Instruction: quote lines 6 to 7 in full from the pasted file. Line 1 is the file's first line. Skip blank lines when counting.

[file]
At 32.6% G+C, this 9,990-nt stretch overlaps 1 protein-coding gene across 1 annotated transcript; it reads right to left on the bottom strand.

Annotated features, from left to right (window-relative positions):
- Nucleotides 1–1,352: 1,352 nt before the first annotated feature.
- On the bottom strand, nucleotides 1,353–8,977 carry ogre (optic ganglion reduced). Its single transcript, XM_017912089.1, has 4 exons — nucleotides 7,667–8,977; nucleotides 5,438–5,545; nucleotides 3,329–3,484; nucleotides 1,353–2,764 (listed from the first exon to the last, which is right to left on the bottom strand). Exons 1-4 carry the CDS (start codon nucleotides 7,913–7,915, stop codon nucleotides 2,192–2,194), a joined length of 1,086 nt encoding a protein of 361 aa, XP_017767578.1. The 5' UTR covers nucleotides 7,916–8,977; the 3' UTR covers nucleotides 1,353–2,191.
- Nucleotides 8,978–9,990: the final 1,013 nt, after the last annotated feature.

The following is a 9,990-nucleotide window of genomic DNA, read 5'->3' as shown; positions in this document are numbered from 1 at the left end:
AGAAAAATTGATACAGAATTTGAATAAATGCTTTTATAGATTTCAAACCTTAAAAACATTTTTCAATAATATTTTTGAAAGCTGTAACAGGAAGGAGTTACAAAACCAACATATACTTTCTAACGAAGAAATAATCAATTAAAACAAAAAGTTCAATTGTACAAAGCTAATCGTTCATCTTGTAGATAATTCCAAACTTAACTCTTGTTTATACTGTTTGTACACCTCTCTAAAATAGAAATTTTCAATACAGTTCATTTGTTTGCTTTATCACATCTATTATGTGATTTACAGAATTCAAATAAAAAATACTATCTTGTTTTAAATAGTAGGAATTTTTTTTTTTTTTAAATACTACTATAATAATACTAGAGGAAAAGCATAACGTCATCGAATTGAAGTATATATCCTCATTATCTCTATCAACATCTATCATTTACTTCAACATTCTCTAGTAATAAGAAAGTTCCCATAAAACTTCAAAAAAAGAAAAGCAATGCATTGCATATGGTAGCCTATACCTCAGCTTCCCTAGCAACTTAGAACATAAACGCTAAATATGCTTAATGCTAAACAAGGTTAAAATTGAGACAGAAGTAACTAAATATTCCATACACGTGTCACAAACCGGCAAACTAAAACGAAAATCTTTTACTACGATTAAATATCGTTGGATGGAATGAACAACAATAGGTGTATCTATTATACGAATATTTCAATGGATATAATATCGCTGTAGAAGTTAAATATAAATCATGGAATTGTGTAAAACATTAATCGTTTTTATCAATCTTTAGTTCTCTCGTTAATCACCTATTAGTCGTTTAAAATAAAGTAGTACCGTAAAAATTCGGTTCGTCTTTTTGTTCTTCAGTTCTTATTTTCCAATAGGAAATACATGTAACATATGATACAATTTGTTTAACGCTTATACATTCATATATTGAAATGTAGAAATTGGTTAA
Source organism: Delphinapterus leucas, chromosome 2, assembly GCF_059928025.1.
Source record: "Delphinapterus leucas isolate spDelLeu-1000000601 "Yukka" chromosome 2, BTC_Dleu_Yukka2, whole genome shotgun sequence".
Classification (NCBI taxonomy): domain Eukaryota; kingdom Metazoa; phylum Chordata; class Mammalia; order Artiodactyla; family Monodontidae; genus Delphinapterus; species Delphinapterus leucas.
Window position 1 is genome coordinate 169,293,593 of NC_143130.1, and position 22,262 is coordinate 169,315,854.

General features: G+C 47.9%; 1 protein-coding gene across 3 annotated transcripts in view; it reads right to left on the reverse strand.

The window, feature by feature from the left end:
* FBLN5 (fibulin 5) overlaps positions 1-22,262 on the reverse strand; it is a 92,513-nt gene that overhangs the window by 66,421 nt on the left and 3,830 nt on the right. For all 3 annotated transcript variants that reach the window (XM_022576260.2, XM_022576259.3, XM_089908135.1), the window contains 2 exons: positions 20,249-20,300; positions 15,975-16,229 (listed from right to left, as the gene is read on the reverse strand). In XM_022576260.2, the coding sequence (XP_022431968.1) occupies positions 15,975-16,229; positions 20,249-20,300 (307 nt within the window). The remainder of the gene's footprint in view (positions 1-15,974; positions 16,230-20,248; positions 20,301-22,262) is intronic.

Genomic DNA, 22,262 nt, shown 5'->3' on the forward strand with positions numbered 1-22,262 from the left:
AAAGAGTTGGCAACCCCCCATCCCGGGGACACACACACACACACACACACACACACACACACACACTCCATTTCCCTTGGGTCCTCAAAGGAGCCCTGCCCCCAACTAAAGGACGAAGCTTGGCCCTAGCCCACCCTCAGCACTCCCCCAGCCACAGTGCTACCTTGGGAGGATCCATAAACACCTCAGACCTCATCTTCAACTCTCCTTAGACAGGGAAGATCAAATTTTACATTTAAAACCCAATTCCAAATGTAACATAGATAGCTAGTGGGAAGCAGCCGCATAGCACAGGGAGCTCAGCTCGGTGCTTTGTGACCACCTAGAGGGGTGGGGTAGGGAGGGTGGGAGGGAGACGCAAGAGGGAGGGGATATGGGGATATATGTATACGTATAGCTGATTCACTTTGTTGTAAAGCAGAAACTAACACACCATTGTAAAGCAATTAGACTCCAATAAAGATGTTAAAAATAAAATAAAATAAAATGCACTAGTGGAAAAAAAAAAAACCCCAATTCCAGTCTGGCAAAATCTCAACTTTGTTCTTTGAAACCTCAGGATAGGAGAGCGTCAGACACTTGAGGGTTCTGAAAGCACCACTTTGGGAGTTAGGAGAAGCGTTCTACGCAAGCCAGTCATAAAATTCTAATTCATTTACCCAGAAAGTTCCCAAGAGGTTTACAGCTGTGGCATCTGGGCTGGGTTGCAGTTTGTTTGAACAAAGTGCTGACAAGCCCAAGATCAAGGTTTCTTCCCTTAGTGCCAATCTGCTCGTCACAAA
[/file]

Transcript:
The following is a 9,990-nucleotide window of genomic DNA, read 5'->3' as shown; positions in this document are numbered from 1 at the left end:
AGAAAAATTGATACAGAATTTGAATAAATGCTTTTATAGATTTCAAACCTTAAAAACATTTTTCAATAATATTTTTGAAAGCTGTAACAGGAAGGAGTTACAAAACCAACATATACTTTCTAACGAAGAAATAATCAATTAAAACAAAAAGTTCAATTGTACAAAGCTAATCGTTCATCTTGTAGATAATTCCAAACTTAACTCTTGTTTATACTGTTTGTACACCTCTCTAAAATAGAAATTTTCAATACAGTTCATTTGTTTGCTTTATCACATCTATTATGTGATTTACAGAATTCAAATAAAAAATACTATCTTGTTTTAAATAGTAGGAATTTTTTTTTTTTTTAAATACTACTATAATAATACTAGAGGAAAAGCATAACGTCATCGAATTGAAGTATATATCCTCATTATCTCTATCAACATCTATCATTTACTTCAACATTCTCTAGTAATAAGAAAGTTCCCATAAAACTTCAAAAAAAGAAAAGCAATGCATTGCATATGGTAGCCTATACCTCAGCTTCCCTAGCAACTTAGAACATAAACGCTAAATATGCTTAATGCTAAACAAGGTTAAAATTGAGACAGAAGTAACTAAATATTCCATACACGTGTCACAAACCGGCAAACTAAAACGAAAATCTTTTACTACGATTAAATATCGTTGGATGGAATGAACAACAATAGGTGTATCTATTATACGAATATTTCAATGGATATAATATCGCTGTAGAAGTTAAATATAAATCATGGAATTGTGTAAAACATTAATCGTTTTTATCAATCTTTAGTTCTCTCGTTAATCACCTATTAGTCGTTTAAAATAAAGTAGTACCGTAAAAATTCGGTTCGTCTTTTTGTTCTTCAGTTCTTATTTTCCAATAGGAAATACATGTAACATATGATACAATTTGTTTAACGCTTATACATTCATATATTGAAATGTAGAAATTGGTTAA